To the extent that it can be understood, Brain Opera is set in an alternate universe, where “The Craig Torso Show” is an enormous success, and features, according to The Bonzo Dog Doo Dah Band: Jollity Farm, “German surgeons vying for cash and prizes and the chance to work in America.” Stanshall wrote a libretto, and Brown composed the music.
“We gradually started talking about doing things together, and he wanted to do something about a cosmic slug,” Brown told me. “It kind of developed from there, and the idea was maybe the slug could get a human brain implant or something. My band had been playing a section which went
We want your brains to pay for further education
We want your brains, they belong to the nation
“This led Vivian to make the connection that we could bring certain of our ideas together. We started talking about it and working on it.”
Stanshall described Brown as “an incredible singer and…a freak.”
“I think Viv was capable of being the rudest person I ever met,” Brown told me. “Somehow he had some second sense of people and he would just say things that would make them either want to hit him ― and sometimes did ― or they’d collapse.”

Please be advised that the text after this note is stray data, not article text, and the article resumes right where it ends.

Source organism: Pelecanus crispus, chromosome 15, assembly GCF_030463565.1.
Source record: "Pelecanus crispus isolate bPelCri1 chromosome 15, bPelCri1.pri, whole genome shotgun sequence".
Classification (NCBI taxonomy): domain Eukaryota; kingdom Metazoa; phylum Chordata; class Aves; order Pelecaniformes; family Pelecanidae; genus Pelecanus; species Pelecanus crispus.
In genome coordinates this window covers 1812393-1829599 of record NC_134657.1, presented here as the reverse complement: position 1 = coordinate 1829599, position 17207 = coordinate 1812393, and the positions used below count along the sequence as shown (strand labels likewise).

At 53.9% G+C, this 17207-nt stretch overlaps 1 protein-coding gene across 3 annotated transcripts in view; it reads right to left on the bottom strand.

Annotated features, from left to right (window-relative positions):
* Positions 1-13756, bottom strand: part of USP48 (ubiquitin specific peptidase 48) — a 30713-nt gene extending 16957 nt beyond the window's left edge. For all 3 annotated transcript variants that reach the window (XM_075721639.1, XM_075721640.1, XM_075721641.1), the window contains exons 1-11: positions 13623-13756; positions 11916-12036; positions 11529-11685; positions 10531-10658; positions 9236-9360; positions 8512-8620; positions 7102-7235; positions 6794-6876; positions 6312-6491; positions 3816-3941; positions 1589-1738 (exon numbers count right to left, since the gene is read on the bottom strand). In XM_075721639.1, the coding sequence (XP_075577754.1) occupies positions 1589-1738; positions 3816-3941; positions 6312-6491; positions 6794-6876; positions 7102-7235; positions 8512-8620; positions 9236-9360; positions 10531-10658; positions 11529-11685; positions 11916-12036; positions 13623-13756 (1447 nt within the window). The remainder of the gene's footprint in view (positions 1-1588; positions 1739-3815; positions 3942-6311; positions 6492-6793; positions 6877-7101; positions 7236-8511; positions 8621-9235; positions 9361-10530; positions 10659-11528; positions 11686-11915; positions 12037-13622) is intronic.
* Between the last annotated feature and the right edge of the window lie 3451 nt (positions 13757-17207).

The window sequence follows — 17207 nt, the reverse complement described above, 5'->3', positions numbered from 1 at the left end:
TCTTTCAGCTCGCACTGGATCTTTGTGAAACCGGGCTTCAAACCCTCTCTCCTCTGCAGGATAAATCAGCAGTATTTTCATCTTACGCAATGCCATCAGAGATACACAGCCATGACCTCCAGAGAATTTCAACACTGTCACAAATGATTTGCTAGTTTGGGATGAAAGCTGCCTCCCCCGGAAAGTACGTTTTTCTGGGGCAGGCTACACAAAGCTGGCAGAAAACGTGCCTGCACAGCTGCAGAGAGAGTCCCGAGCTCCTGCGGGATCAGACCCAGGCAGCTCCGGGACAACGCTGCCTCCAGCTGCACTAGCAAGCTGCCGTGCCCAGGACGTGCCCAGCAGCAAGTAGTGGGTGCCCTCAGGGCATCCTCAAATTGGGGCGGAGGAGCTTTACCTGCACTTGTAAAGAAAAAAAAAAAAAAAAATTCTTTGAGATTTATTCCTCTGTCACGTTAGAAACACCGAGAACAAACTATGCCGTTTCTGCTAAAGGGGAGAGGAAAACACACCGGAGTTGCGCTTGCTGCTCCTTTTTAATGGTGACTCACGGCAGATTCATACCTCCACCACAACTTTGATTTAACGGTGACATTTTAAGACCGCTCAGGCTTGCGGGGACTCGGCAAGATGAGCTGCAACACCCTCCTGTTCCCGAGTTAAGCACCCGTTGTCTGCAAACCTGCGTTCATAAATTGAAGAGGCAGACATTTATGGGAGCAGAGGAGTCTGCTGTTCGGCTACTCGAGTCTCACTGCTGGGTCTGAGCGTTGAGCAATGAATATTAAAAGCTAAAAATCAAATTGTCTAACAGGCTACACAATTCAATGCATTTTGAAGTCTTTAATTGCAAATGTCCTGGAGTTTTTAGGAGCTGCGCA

“Christ, we went down to…I don’t know where,” Stanshall told the Terrascope. “Arthur was on drugs and I was on booze.” At this point in the interview, Stanshall sent his friend to find a painting of “a leonine monster holding a maiden,” which, produced after much searching, he briefly studied and set aside without comment.
“We came up with all these strange ideas,” Brown continued. “There was going to be a silver slug that came across the stage. It was going to be a very surreal and adventurous piece. We discussed, about, the first act. I said to Vivian, ‘Look, most of my stuff at this time has a sort of mystical content. So it’s going to have a mystical content which would be carried by the surreal element of it.’ And then of course, with it being Vivian, it was also going to be quite funny. But that was about as far as it got, really. He was at the time drifting in and out, and I was doing one of my bands, and we got temporally pulled apart.”
The project would have involved the Bonzos and Brown, “and we would have had other people as well,” Brown said. “Some female parts. Really, we didn’t get around to discussing the sort of technicalities or too many of the actual personnel. It was a very interesting prospect. And the…you know, some of those things just disappear. Not because you decide they’re not good or you’re not going to do them, it’s just things carry you other ways.”